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Wednesday, June 19, 2024

Be Worth Imitating: Photographer puts uplifting Black images on display

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As the old adage goes, what they see they’ll be. For photographer Andrea D. Smith, owner of Studio 57, this lesson came very early.

Smith remembers growing up across the street from a woman who, in her mind, was the epitome of class. “I watched her every day, and she probably had no idea that I was even alive,” Smith said with a laugh. “She owned her own cosmetic line, so she was an entrepreneur. She was so classy and looked nice and had a nice car. I was about 10, and in my mind, I thought that is what I want to be like.”

Smith shared that though the woman has no idea the effect she had on her as a young girl, she carried that notion of leaving a positive impression throughout her own life and career. “You never know who is watching you and what kind of impact you’re having,” she said. 

In 2015, Smith started Be Worth Imitating, a socially conscious photo series that showcases young men portraying some of Indianapolis’s most influential Black men from the sectors of community leadership, politics and business.

“It started out with just trying to highlight some of the African-American men in our community, because there are so many negative connotations of (them) with the recent spikes in crime and all of that, so I felt like I wanted to highlight some of the positivity,” she said. 

According to data released by Project Implicit, though Black youth perception of themselves has improved over the decades, 50 percent continue to exhibit some form of anti-Black bias. Experts assert that much of this is due to a lack of media representation.

In an interview with Black Enterprise, Dr. Welansa Asrat, a New York-based specialist in cross-cultural psychiatry, stated that anti-Black bias can be counteracted with pro-Black bias. “In psychiatry, we talk about risk factors for particular disorders. However, there are also protective factors that can minimize or diminish the impact of risk factors. Exposure to anti-Black bias is a risk for internalized racism and low self-esteem. However, pro-Black images can protect against that risk.”

Some of the men featured in the Be Worth Imitating series are Al “The Bishop” Hobbs, Congressman Andre Carson, IFD Chief Ernest Malone and the late William G. Mays.

Smith said her intention was to use young faces to help inspire something in other young people. “Some of these men grew up in the neighborhoods where we have negative things going on, but they were able to beat the odds and do something positive,” she said. “Some of them have (passed) on and other ones are still going. By doing this with youth it would inspire other young men. It’s something they can see themselves in and assimilate to.” 

The photo series has been showcased at various art exhibitions around the city and was most recently displayed at the Indianapolis International Airport. Today, some of the images are plastered on billboards in some of the city’s toughest neighborhoods. There is one at 38th Street and Capitol Avenue, 10th Street and Massachusetts Avenue, and another at 38th Street and Emerson Avenue featuring Ernest Malone, who grew up in the nearby neighborhood. On 30th Street and Central Avenue, a billboard with Smith’s own son Antonio dressed as the late Amos Brown sticks out as a welcome distraction from the otherwise bleak surroundings.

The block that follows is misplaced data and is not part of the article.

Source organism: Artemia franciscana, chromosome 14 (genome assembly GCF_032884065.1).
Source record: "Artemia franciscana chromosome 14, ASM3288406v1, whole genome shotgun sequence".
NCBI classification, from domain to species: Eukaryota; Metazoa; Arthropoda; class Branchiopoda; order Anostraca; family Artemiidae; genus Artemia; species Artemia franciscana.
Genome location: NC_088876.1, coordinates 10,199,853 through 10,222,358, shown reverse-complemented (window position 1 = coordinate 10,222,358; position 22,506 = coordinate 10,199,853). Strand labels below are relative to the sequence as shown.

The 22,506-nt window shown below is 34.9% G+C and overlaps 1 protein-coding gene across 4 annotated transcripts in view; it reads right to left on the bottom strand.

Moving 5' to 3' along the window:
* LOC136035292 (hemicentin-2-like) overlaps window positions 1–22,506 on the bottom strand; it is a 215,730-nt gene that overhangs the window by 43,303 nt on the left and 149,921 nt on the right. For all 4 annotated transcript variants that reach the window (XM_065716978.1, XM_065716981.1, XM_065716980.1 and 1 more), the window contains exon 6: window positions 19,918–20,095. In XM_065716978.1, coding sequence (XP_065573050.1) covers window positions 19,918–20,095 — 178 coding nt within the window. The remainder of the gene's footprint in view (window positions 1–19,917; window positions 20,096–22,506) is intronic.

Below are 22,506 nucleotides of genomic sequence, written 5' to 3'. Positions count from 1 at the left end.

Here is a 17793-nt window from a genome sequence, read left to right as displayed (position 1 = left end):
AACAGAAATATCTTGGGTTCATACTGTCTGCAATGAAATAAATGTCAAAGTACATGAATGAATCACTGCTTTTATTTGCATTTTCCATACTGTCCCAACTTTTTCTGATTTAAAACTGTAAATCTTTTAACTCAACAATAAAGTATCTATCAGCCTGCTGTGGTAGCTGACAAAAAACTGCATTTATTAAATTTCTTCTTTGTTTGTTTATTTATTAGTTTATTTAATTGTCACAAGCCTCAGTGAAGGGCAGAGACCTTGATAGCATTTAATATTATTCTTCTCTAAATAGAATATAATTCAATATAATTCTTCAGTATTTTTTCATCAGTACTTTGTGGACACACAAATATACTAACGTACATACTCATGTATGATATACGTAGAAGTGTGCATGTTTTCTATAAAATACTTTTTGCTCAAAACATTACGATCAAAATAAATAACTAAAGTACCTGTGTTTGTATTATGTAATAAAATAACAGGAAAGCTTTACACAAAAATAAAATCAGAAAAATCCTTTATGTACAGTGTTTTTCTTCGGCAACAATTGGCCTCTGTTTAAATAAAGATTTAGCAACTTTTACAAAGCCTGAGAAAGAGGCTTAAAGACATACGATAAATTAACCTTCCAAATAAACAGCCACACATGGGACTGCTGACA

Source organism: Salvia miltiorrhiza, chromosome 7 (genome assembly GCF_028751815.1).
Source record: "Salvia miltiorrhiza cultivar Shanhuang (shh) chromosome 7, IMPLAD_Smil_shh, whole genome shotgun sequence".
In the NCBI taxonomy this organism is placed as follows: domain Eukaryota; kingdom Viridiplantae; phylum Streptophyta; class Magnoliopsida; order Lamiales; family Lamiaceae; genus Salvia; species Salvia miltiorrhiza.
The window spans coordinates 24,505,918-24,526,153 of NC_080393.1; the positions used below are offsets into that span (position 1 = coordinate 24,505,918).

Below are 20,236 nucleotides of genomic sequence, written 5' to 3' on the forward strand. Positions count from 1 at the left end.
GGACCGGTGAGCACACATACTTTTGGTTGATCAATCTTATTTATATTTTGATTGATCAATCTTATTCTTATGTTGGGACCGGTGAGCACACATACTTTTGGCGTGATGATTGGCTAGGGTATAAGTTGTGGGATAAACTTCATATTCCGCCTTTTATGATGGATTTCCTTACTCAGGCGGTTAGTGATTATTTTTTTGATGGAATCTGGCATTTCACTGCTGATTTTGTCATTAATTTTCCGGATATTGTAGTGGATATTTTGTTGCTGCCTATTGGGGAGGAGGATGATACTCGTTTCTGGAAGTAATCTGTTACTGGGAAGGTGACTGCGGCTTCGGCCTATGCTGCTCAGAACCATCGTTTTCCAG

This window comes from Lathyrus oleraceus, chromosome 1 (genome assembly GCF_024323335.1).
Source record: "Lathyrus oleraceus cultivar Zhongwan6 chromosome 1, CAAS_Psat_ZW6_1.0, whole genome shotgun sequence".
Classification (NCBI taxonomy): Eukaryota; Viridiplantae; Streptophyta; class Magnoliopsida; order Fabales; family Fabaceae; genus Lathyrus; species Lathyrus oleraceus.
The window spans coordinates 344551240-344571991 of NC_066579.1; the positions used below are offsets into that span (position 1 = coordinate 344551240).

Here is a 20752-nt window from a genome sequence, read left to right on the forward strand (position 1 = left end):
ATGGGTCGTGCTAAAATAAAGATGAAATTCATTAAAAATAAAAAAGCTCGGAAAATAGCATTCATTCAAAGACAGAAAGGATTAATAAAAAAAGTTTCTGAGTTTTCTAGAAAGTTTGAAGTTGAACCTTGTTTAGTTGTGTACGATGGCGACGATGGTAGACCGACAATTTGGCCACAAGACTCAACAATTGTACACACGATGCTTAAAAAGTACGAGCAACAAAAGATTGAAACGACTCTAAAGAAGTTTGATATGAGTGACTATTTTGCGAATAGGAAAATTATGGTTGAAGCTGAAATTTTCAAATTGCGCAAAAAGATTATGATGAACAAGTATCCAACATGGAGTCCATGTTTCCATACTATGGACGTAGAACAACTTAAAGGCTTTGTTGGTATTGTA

Smith feels that the billboards can be used as a learning opportunity for families. 

“It’s a conversation piece for adults riding in the car with their kids. It becomes a point for parents to talk to the youth about who some of these people are. Some of them may not know who Amos Brown is,” she said. “It sparks an opportunity for conversation to discuss what he did in the community and what he meant for the community and it also gives children a positive image. They can begin to think, ‘Well hey, I can do that, too!’”

Smith shared that her son Antonio’s appearance in the photo series actually came out of a moment of necessity.

“That wasn’t supposed to be. He was my test, so I had to get everything set up for the shoot with the other boys. I had him come in so I could get everything in position so that it wouldn’t take as much time,” she said. 

The exhibit was set to be displayed at Indiana Black Expo’s Cultural Arts Pavilion during Summer Celebration, but Smith ran short on time and couldn’t find another “Amos,” so they ran with it.

“It was so amazing, and my son was so excited. He couldn’t wait to meet him,” said Smith.

She recounts the moment that her son saw Amos walking into the exhibit as a humorous one. “My son saw him and took off running down the hall and jumped up and hugged him around the neck.” Later, Brown mentioned jokingly to Smith during an interview on his AM-1310 talk show that Antonio was more excited about Brown than Brown was about himself.

Ultimately, Smith intends for the images to act as change agents in the lives of those who see them. “It’s a big thing, if I can help change the direction that one youth may go, then I’ve done my part.”

Currently, she is seeking to partner with other community organizations and is in the process of moving the display from its most recent home at the airport to a different location. She also plans to add more subjects to the collection.

“This goes beyond even just the young men and the men that they are portraying. As adults and parents we have a responsibility to be worth imitating,” she said. “Kids are always exposed to athletes and rappers, and some of them can be positive role models, but many of them are not. It’s the people that kids come in contact with on a regular basis that have an impact on them.” 

To view the gallery online and find out more information on Be Worth Imitating, visit beworthimitating.com.  




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